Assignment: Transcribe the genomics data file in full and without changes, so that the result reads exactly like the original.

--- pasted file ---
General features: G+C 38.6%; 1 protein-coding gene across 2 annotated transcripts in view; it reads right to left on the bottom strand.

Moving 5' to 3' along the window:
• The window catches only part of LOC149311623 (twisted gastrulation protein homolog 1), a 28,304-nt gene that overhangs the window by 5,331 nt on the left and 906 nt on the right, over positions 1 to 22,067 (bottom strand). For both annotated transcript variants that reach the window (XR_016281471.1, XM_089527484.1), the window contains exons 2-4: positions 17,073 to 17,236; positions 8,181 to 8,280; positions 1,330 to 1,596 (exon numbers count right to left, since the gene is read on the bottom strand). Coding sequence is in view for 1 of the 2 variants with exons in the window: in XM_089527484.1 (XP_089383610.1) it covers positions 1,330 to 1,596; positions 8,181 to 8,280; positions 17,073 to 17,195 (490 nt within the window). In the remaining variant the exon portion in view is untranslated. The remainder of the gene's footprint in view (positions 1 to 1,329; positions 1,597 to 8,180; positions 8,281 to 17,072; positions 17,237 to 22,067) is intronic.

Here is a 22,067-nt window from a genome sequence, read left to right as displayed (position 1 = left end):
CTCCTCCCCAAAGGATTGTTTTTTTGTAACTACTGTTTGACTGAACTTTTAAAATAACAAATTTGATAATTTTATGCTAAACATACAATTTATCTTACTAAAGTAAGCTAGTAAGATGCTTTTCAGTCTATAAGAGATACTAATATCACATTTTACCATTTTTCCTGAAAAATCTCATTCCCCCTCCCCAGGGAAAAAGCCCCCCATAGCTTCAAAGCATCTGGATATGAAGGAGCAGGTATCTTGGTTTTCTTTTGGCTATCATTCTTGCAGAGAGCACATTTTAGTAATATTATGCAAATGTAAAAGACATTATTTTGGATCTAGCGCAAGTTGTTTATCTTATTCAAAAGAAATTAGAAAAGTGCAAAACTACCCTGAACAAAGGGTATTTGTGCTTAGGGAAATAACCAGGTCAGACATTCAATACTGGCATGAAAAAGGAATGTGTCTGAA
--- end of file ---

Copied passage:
General features: G+C 38.6%; 1 protein-coding gene across 2 annotated transcripts in view; it reads right to left on the bottom strand.

Moving 5' to 3' along the window:
• The window catches only part of LOC149311623 (twisted gastrulation protein homolog 1), a 28,304-nt gene that overhangs the window by 5,331 nt on the left and 906 nt on the right, over positions 1 to 22,067 (bottom strand). For both annotated transcript variants that reach the window (XR_016281471.1, XM_089527484.1), the window contains exons 2-4: positions 17,073 to 17,236; positions 8,181 to 8,280; positions 1,330 to 1,596 (exon numbers count right to left, since the gene is read on the bottom strand). Coding sequence is in view for 1 of the 2 variants with exons in the window: in XM_089527484.1 (XP_089383610.1) it covers positions 1,330 to 1,596; positions 8,181 to 8,280; positions 17,073 to 17,195 (490 nt within the window). In the remaining variant the exon portion in view is untranslated. The remainder of the gene's footprint in view (positions 1 to 1,329; positions 1,597 to 8,180; positions 8,281 to 17,072; positions 17,237 to 22,067) is intronic.

Here is a 22,067-nt window from a genome sequence, read left to right as displayed (position 1 = left end):
CTCCTCCCCAAAGGATTGTTTTTTTGTAACTACTGTTTGACTGAACTTTTAAAATAACAAATTTGATAATTTTATGCTAAACATACAATTTATCTTACTAAAGTAAGCTAGTAAGATGCTTTTCAGTCTATAAGAGATACTAATATCACATTTTACCATTTTTCCTGAAAAATCTCATTCCCCCTCCCCAGGGAAAAAGCCCCCCATAGCTTCAAAGCATCTGGATATGAAGGAGCAGGTATCTTGGTTTTCTTTTGGCTATCATTCTTGCAGAGAGCACATTTTAGTAATATTATGCAAATGTAAAAGACATTATTTTGGATCTAGCGCAAGTTGTTTATCTTATTCAAAAGAAATTAGAAAAGTGCAAAACTACCCTGAACAAAGGGTATTTGTGCTTAGGGAAATAACCAGGTCAGACATTCAATACTGGCATGAAAAAGGAATGTGTCTGAA